[This text was originally published in AREA Chicago #4 in February 2007]
Teaching, Transgressing: Film Studies in Juvenile Detention
From Theory to Reality
In the summer of 2006, a group of graduate and undergraduate students at the University of Illinois at Chicago came together under the faculty sponsorship of sociologist Laurie Schaffner to study female juvenile delinquency. We sked, “What is being in the system like for young women,” and “What kinds of interventions might provide brief creative and empowering relief over a long, hot summer for young women in detention?” Out of these questions, we developed the Saturday Night Film Festival for Girls in the Cook County Juvenile Temporary Detention Center (CCJTDC).
Working with Ms. Anna Wright of the Special Programs and Events Unit at CCJTDC, we brought in five Saturday nights of films and related art activities in the months of June and July, 2006. CCJTDC has three girls’ units with 60 beds for young women, aged 13 to 17 years old. Our crew of eleven UIC students and community volunteers met with a total 189 detainees in the five sessions. The volunteers responded to a call on the Chicago Coalition for Girls listserv. Most were home from college on their summer breaks.
Each film we selected featured a story “starring” a young woman or young people who were actively experiencing their lives and learning difficult lessons. We sought to provide a “girl-friendly space” filled with positive music, conversation, art, and strong, compassionate career and college women.
The following is a collection of thoughts excerpted from the coordinators’ weekly written reflections and from a conversation between three of the coordinators and two volunteers after the project was complete.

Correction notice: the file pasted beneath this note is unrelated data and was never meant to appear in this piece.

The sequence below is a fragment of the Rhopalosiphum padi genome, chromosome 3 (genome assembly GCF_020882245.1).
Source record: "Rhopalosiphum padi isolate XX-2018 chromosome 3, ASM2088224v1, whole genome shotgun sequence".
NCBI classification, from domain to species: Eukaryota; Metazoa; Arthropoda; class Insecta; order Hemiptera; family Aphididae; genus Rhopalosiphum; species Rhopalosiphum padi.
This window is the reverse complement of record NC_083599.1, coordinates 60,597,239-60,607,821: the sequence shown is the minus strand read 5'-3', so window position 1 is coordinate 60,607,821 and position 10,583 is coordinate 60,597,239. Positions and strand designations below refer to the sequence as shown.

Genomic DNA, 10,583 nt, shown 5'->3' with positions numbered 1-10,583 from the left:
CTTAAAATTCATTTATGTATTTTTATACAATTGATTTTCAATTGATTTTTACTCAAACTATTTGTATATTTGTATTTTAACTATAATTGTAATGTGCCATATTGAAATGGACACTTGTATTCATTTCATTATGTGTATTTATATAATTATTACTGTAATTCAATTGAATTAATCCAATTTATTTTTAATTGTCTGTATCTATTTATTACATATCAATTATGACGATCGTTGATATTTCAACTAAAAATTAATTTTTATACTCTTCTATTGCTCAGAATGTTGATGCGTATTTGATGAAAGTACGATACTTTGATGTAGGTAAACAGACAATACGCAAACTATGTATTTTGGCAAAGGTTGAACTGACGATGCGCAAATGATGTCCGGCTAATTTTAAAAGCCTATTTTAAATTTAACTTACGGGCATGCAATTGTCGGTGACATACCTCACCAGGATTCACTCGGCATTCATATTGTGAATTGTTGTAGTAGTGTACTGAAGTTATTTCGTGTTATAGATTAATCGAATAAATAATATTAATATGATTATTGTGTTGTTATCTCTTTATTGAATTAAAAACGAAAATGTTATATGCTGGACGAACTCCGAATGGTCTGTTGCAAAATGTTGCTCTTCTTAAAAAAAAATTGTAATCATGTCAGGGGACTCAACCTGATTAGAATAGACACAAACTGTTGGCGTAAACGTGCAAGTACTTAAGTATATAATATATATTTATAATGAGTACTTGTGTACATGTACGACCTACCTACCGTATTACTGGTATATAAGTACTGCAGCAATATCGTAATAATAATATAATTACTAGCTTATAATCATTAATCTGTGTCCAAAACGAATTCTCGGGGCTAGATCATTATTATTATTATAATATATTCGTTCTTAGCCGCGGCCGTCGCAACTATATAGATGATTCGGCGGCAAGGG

“The girls arrived… and appeared to be apprehensive and excited. We welcomed them warmly; they smiled and sat on the chairs we arranged… two other groups entered with curious looks on their faces. The girls were wearing grey jumpsuits, their sneakers from the outside and maroon or blue sweaters depending on what unit they were on… The jumpsuits reinforced the sad fact that we were in a detention facility and they were the property of the state.” —Ericka Adams (ea)
Don’t Believe the Hype
One theme that emerged repeatedly was the vast difference between public stereotypes of “bad kids” and the young people we encountered in the CCJTDC.
LT After the first night, I couldn’t say anything because all I saw were the faces of these little kids who looked like my cousins back home. And they have always been kids to me, they are not criminals, and I feel we, as adults, have failed them. So I was taken aback by their innocence, which we’re not supposed to see. And I was angry that they were locked up. As I got to know them a little bit more, I listened to them talk about all these things that kids are curious about in the world. But their world has suddenly become so confined. That’s the thing that moved me the most: the contradictions from the images that we get of who these kids are supposed to be.
“I just kept in mind that it was just going to be girls, not much different than I was, hot-tempered, mouthy, ‘acting out’ to distract from their own insecurities. I thought about some of the trouble I had gotten into when I was younger… and I reminded myself that these girls are no different: they’re in the midst of a battle against forces—addictions, abuse, depression, neglect, themselves—and their futures aren’t yet set, but the challenges have begun to seriously mount.” —Karen Benita Reyes (KBR)
KBR [The girls] were not as they were being described in the news. Just to get to know them and see their humanity firsthand, it’s like an antidote for some of the academic readings and the newspapers that just say…“youth are dangerous, these are bad kids.” Even when you are trying to develop a critique of it, you are still butting up against this wall of the common perception. em And on the other hand, there was also this kind of mentoring aspect. On their end they can see the adults as bad people too, but I want them to know that there are some adults who can be approached, that do look out for you.